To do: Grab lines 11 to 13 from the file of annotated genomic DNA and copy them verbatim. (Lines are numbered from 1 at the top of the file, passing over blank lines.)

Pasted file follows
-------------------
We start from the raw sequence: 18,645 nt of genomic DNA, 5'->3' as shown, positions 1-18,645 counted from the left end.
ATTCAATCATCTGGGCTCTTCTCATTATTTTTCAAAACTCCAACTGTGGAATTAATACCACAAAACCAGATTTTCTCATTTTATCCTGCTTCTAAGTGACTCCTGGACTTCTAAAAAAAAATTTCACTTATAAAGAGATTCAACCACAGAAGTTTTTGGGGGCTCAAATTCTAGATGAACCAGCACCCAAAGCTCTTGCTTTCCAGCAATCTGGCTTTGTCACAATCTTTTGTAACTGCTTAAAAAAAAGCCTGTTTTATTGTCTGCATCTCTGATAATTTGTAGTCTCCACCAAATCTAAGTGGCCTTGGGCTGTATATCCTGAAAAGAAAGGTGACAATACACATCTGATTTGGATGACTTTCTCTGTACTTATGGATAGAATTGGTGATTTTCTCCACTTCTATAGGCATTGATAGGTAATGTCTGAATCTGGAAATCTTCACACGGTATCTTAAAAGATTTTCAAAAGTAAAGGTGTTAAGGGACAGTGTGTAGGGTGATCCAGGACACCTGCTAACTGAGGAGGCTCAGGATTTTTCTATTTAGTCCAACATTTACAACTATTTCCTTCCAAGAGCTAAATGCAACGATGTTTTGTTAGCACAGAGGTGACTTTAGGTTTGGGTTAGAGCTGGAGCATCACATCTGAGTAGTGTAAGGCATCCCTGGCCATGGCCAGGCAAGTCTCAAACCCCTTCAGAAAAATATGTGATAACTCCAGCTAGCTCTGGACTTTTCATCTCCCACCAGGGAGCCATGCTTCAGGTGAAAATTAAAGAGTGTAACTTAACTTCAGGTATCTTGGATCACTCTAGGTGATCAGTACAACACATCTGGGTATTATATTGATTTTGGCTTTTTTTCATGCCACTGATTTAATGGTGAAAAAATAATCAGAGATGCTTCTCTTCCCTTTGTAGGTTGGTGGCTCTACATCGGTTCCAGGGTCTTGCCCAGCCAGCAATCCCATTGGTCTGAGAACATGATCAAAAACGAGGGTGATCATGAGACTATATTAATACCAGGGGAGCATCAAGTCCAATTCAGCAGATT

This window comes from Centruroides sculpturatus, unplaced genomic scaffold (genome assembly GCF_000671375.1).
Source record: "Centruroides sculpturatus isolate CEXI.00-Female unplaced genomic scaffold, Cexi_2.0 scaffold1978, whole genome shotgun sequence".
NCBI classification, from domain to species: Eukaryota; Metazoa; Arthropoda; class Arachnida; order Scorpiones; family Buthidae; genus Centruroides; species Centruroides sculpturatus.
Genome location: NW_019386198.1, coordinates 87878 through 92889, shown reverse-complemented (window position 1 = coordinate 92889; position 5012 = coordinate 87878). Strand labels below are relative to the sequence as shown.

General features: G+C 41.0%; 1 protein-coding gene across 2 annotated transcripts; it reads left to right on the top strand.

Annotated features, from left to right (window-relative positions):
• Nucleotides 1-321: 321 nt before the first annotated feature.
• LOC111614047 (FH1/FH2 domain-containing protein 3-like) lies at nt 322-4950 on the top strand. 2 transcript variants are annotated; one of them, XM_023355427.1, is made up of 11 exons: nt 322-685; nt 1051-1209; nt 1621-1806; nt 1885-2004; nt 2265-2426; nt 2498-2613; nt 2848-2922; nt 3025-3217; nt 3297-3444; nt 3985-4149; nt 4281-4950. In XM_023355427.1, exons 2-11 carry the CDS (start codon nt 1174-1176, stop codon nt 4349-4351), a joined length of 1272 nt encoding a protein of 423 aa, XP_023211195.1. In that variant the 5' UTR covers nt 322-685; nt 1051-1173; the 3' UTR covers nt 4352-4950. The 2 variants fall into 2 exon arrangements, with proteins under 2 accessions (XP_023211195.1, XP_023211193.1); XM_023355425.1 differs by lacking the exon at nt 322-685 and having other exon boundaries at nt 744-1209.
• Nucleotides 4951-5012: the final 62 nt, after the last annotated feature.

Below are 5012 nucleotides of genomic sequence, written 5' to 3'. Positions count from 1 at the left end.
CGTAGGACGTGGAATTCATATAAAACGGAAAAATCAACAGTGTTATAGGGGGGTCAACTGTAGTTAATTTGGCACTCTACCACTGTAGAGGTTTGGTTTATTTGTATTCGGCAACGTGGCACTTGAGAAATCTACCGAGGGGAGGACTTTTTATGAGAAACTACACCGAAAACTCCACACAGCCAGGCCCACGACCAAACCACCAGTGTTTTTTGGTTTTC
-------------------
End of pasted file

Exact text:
• Nucleotides 4951-5012: the final 62 nt, after the last annotated feature.

Below are 5012 nucleotides of genomic sequence, written 5' to 3'. Positions count from 1 at the left end.
CGTAGGACGTGGAATTCATATAAAACGGAAAAATCAACAGTGTTATAGGGGGGTCAACTGTAGTTAATTTGGCACTCTACCACTGTAGAGGTTTGGTTTATTTGTATTCGGCAACGTGGCACTTGAGAAATCTACCGAGGGGAGGACTTTTTATGAGAAACTACACCGAAAACTCCACACAGCCAGGCCCACGACCAAACCACCAGTGTTTTTTGGTTTTC